HERCULES -- The City Council on Tuesday sidestepped the delicate question of censuring one of its members for silencing a critic, shuffling the matter over to the Contra Costa County civil grand jury to deal with -- or not.
The council had punted once before on the tricky issue, which originated with a blog post on Hercules Patch in June that upset Councilwoman Myrna de Vera and her husband. De Vera told the Pinole city engineer about the post by Hercules resident Kent Von Aspern, who works for HDR Engineering, the firm that holds a design contract for improvements to the joint Pinole-Hercules wastewater treatment plant. The engineer, Dean Allison, reported back to de Vera that he had spoken to an HDR vice president and that "we should not be seeing any future postings."
When Von Aspern resumed blogging in July, de Vera alerted Allison, and the blogging soon stopped again.
After this newspaper reported on the issue, ¿the council considered censuring de Vera. But a draft resolution in November contained several serious technical and factual flaws, according to City Attorney Patrick Tang, prompting the council to postpone the censure matter to the new year.
Like they did in November, a group of de Vera's supporters showered her with praise from the public speakers' podium Tuesday, to applause. Others spoke of healing, urging the council to drop the censure matter and focus instead on the city's daunting financial and other problems. One resident likened the situation to a spat among children in a sandbox.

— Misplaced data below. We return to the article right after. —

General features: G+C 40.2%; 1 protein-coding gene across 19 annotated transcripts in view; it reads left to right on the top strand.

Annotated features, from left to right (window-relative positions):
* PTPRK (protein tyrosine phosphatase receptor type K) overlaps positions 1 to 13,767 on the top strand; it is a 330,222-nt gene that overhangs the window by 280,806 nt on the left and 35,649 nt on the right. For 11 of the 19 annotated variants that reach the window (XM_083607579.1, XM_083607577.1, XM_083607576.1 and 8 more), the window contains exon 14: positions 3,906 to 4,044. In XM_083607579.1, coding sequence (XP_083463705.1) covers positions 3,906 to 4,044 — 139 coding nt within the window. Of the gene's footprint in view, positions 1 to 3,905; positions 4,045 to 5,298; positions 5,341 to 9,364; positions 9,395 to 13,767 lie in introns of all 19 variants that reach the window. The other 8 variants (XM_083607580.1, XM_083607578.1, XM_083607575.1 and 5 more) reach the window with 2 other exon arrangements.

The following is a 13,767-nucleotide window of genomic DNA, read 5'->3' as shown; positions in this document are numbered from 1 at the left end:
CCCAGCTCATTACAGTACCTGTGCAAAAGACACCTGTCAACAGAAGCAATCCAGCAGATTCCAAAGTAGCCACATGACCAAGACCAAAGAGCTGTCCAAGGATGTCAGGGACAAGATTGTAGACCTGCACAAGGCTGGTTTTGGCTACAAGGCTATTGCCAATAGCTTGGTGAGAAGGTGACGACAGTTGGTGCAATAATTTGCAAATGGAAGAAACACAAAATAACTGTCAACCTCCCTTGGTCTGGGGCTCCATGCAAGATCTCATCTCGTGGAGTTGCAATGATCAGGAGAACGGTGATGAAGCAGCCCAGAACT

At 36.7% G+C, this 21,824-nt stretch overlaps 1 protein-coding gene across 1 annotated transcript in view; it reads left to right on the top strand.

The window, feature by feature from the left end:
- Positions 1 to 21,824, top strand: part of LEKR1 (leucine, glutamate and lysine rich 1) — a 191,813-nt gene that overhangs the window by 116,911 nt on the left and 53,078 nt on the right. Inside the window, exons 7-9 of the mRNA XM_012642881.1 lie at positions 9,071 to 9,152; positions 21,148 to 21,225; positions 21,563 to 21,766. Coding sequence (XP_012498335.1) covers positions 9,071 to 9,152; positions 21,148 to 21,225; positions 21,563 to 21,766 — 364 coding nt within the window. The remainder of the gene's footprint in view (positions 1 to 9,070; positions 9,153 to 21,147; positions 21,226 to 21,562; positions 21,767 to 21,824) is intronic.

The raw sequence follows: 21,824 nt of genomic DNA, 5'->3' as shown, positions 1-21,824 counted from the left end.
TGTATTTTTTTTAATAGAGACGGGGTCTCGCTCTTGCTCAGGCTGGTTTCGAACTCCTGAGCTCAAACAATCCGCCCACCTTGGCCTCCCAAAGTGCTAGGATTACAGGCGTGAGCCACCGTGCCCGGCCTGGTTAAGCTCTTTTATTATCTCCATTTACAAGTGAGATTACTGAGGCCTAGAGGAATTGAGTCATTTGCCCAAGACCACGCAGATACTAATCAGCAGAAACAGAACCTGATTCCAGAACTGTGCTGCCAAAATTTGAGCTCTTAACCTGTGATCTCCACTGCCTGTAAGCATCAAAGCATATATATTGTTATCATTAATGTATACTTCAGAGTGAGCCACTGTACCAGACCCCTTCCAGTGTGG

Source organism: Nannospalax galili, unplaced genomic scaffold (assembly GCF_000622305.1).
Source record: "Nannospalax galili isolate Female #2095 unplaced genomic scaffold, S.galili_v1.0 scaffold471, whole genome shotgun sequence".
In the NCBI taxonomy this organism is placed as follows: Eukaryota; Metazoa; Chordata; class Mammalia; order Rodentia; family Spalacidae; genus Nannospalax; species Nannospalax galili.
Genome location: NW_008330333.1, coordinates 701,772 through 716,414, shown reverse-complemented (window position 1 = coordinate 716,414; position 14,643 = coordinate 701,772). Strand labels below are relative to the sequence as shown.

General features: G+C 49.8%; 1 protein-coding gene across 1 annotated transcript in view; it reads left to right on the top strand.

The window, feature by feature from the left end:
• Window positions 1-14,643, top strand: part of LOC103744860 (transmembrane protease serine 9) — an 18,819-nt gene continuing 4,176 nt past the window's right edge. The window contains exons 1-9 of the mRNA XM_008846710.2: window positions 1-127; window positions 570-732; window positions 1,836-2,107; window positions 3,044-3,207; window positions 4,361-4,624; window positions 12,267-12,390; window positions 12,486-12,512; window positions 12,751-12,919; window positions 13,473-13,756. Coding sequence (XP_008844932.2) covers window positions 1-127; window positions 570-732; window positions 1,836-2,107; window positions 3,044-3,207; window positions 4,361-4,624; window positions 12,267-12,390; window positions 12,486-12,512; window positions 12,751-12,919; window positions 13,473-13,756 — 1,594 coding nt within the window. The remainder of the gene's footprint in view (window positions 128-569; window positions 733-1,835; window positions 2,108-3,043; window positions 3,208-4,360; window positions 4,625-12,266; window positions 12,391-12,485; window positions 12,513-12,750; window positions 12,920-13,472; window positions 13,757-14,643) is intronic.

De Vera's four council mates -- Bill Kelly, Sherry McCoy, Dan Romero and Mayor John Delgado -- agreed they did not have enough information to entertain possible censure of de Vera. They also said they were unwilling to spend city funds on an investigation. Instead, several suggested the grand jury investigate de Vera's action, a process then-candidate Kelly already may have set in motion in late October when he contacted the grand jury as a private citizen; he was elected to the council in November.
When de Vera took her turn to speak, she asked: "What am I being censured for? What have I done to deserve this censure? What do we say to the grand jury?"
Romero said the grand jury might look into possible misuse of office by de Vera, among other lines of inquiry.
Kelly, an attorney and retired San Francisco police officer, noted that the grand jury operates in secrecy.
"We may or may not hear from them," Kelly said.
Lost amid Tuesday's brouhaha was any reference to Von Aspern, until Romero noted, without mentioning Von Aspern by name, that there is a victim in the episode.
In a letter to the city in late September, Von Aspern withdrew from consideration for a seat on a city advisory panel, saying he had been taken off the wastewater plant project and that he feared losing his job altogether over the blogging flap. The post that ticked off de Vera compared her unfavorably with a former councilwoman, Joanne Ward.
Romero urged the council, as a body, to ask the grand jury to investigate the matter, but several of his fellow members said that would be redundant in light of Kelly's October request to the grand jury to do so. Said Romero, "If we, as a body, can't protect our citizen, what good are we?"
Von Aspern has declined requests for comment from this newspaper. A senior official at HDR, Craig Olson, did not respond to requests for comment in the fall.